Switzerland Is Getting A Network Of Medical Delivery Drones

When a hospital needs to rush a delivery from a lab somewhere else in a densely populated city–for example, when a surgeon needs an urgent biopsy of a tumor in the middle of a surgery to determine how much tissue to remove, or a gunshot victim in the ER needs blood that the hospital doesn’t have in stock–that delivery can sometimes get stuck in traffic. Couriers are also expensive. In Switzerland, hospitals and labs will soon begin using drones to make those deliveries instead.



Permanent drone delivery networks are already in use in Africa, where drones send units of blood for transfusions to remote clinics in Rwanda, and will soon deliver other medical supplies such as antimalarial drugs and emergency vaccines in Tanzania. But Switzerland will be the first country in the developed world to have permanent drone networks, with drones flying through urban airspace near busy international airports.


Matternet, a Silicon Valley-based tech company, designed the drones, along with a cloud system for sending and receiving platforms–and a newly launched system that can autonomously load, launch, and land the drones. “It allows us to have our drone system connecting facilities that don’t have any trained personnel on how to use the drone,” says Andreas Raptopoulos, founder and CEO of Matternet.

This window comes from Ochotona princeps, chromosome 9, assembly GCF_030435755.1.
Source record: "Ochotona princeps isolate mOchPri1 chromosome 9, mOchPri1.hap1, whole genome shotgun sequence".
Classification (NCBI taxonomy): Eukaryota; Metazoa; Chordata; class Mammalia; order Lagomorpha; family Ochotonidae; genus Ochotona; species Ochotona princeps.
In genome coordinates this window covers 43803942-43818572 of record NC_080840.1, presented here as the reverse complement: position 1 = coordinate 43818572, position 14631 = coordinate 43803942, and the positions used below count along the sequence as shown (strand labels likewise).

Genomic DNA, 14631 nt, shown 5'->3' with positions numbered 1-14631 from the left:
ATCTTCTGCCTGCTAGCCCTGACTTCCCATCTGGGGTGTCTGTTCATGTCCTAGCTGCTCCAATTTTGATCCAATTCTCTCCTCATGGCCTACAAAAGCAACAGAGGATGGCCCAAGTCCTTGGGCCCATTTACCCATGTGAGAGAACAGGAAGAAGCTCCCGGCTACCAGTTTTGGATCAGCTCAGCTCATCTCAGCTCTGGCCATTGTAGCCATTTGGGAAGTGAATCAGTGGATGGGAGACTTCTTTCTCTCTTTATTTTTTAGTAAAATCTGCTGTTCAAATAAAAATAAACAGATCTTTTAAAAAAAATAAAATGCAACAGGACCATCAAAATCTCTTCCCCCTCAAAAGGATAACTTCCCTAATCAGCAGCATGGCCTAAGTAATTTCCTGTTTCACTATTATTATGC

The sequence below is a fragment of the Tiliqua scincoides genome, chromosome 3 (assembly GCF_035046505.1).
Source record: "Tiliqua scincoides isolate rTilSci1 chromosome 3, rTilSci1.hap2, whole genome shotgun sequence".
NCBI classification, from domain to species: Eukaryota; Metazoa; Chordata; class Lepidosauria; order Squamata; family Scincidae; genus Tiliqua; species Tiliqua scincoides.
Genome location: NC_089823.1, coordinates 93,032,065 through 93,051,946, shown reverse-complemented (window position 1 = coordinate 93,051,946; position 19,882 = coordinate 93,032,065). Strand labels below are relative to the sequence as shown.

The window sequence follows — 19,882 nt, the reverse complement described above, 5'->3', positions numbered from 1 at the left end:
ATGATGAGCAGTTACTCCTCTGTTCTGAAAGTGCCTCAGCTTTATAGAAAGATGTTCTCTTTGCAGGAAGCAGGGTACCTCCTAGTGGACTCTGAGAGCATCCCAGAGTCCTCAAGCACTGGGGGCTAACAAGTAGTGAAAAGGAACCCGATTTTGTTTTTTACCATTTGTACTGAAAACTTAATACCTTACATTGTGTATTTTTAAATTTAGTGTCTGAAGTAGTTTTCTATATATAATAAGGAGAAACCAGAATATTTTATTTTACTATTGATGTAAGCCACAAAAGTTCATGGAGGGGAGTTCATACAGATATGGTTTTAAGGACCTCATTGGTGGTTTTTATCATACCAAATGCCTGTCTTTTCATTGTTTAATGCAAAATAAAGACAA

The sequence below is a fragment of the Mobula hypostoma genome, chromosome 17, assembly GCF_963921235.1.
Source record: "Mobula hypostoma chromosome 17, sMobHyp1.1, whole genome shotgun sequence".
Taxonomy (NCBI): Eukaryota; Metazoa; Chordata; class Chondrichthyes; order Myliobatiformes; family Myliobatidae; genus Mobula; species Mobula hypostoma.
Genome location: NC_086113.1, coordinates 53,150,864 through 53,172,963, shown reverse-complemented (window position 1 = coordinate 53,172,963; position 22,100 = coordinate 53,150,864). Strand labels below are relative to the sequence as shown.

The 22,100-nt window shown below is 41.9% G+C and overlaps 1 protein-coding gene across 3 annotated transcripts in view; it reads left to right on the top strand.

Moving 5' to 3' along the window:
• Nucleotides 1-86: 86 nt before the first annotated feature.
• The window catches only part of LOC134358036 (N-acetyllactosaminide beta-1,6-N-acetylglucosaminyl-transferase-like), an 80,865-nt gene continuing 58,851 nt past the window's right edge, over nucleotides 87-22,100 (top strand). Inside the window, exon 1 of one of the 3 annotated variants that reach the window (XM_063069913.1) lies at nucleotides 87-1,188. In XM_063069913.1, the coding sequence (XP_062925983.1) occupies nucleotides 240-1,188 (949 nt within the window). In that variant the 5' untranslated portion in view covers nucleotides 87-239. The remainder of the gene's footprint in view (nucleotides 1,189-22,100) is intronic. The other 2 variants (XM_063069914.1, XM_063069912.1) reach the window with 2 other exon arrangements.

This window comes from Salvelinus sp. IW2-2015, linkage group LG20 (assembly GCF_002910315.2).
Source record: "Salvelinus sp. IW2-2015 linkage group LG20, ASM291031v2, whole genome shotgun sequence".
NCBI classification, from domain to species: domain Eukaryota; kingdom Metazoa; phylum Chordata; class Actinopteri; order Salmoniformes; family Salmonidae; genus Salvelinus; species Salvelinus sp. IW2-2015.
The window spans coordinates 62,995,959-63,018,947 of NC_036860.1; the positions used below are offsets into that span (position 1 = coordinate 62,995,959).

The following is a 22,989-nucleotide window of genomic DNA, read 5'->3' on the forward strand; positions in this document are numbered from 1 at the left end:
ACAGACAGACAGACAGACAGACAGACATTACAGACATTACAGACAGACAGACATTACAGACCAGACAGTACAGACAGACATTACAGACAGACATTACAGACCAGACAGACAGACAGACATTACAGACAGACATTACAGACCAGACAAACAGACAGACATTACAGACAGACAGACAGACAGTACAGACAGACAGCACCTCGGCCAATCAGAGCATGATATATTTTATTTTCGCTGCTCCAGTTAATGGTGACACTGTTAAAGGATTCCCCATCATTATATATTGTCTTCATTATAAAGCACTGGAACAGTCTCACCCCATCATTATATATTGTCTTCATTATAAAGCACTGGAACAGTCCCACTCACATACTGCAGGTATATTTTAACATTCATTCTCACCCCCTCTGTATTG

By the end of the year, the company will have small networks in place at labs and hospitals throughout Swiss cities. When a lab technician takes a sample that needs to be sent urgently, they’ll use an iPhone app to put a request in the system, and put the sample in a special container for biohazardous material. Then they’ll scan a QR code to load the container into the ground station outside, and then the system does the rest: pulling the sample inside, requesting a drone if one isn’t already on site, loading the drone with a freshly charged battery and the sample, and launching on a route generated by the cloud system. When the drone lands itself on another station at a hospital, someone inside is notified and retrieves the sample using the same app. When not in use, the drones will be stored in a secure room at a hospital.


Once the value of medical deliveries is proven, the company thinks that will serve as a bridge into other on-demand deliveries. “We share the enthusiasm of Amazon and Google and others that it has a potential to revolutionize on-demand e-commerce and on-demand transactions around goods,” says Raptopoulos. “The best way to start operating . . . is to start in places where first of all there’s a clear benefit, the margins are such that they can pay for this, and the economics work out for the customer, and you can easily make the argument that there’s public benefit behind it.”



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